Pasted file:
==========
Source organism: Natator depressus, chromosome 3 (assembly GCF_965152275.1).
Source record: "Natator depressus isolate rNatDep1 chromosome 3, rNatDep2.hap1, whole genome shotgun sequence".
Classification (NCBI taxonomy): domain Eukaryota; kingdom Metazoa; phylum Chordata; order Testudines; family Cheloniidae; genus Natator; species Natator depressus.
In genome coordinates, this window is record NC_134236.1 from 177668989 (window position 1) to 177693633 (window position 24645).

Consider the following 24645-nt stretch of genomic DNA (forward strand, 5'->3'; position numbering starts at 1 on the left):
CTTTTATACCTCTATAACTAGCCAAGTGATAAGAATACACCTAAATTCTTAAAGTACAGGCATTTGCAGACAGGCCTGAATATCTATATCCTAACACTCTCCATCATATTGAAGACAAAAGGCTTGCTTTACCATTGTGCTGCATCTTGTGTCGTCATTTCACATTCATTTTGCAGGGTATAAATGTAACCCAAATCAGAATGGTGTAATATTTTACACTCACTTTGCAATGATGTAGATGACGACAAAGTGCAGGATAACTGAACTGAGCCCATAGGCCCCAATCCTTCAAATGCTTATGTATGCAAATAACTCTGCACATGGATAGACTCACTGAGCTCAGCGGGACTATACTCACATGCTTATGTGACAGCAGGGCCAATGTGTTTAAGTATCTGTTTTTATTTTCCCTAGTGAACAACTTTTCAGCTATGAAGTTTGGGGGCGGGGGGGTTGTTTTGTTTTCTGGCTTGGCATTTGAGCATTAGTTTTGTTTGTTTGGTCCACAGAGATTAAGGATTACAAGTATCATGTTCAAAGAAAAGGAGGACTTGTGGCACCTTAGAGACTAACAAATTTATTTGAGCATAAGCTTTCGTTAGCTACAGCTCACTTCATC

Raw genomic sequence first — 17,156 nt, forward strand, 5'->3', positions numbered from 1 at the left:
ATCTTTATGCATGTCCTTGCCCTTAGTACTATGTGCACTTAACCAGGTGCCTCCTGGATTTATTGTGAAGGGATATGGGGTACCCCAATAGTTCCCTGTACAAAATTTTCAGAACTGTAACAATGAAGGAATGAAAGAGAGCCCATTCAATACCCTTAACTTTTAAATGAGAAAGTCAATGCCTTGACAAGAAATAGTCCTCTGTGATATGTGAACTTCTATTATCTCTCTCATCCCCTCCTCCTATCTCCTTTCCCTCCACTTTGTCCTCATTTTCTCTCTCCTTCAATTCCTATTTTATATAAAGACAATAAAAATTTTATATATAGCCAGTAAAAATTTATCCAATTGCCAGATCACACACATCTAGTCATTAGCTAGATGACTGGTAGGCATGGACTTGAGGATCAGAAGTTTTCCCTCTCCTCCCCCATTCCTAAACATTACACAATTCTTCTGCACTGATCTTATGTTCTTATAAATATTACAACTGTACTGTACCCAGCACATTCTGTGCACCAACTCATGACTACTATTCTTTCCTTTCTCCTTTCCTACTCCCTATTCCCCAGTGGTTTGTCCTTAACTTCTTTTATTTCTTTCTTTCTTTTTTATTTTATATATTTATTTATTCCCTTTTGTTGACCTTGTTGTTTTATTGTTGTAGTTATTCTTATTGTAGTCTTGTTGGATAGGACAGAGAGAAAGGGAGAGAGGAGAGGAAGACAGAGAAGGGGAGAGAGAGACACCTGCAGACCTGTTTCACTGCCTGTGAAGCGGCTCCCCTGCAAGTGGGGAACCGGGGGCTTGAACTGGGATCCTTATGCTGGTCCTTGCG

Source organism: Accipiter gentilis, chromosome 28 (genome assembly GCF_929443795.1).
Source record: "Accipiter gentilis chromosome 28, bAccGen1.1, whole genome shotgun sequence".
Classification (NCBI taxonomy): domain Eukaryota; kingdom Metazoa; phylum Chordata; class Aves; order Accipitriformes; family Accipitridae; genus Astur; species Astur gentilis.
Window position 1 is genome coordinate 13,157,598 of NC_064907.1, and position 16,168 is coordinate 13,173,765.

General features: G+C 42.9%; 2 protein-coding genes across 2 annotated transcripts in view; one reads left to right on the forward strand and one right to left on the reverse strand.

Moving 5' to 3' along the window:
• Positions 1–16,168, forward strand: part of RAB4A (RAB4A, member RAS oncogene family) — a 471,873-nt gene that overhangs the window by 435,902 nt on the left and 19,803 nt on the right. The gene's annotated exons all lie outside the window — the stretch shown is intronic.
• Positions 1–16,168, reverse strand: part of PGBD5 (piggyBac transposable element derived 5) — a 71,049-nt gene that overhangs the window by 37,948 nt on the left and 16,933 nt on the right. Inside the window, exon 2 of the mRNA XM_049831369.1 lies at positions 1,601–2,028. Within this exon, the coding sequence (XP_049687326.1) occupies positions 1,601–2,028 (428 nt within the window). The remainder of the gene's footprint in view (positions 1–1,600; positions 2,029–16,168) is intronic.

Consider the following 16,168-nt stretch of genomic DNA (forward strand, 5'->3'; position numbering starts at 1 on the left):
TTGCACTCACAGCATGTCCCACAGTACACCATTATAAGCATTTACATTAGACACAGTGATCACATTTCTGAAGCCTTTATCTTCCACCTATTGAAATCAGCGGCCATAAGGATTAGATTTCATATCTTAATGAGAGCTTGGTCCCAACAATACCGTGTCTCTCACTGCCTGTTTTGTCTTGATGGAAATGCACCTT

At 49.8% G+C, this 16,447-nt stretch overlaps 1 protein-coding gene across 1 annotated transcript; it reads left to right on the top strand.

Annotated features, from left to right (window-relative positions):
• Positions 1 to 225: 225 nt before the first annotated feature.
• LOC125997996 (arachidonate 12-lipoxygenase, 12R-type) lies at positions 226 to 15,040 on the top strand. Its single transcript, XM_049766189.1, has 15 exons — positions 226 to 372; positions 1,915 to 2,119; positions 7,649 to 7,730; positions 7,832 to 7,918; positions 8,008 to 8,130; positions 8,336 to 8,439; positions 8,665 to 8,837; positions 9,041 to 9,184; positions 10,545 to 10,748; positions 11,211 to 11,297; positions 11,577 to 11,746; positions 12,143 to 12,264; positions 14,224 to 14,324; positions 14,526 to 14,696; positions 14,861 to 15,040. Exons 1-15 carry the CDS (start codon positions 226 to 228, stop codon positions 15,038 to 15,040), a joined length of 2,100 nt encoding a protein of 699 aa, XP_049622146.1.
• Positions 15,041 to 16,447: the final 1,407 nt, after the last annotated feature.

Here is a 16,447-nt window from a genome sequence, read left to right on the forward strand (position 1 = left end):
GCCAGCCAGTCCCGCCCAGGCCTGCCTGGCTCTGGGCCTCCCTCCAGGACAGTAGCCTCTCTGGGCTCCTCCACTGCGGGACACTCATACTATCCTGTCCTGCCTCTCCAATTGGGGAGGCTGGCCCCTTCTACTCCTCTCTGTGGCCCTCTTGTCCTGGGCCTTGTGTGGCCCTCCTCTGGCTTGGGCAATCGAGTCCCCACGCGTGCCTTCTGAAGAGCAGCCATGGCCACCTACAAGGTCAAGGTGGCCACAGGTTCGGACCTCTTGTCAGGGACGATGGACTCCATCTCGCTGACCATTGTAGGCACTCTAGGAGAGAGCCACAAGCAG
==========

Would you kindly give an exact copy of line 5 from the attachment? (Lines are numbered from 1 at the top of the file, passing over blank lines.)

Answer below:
Consider the following 24645-nt stretch of genomic DNA (forward strand, 5'->3'; position numbering starts at 1 on the left):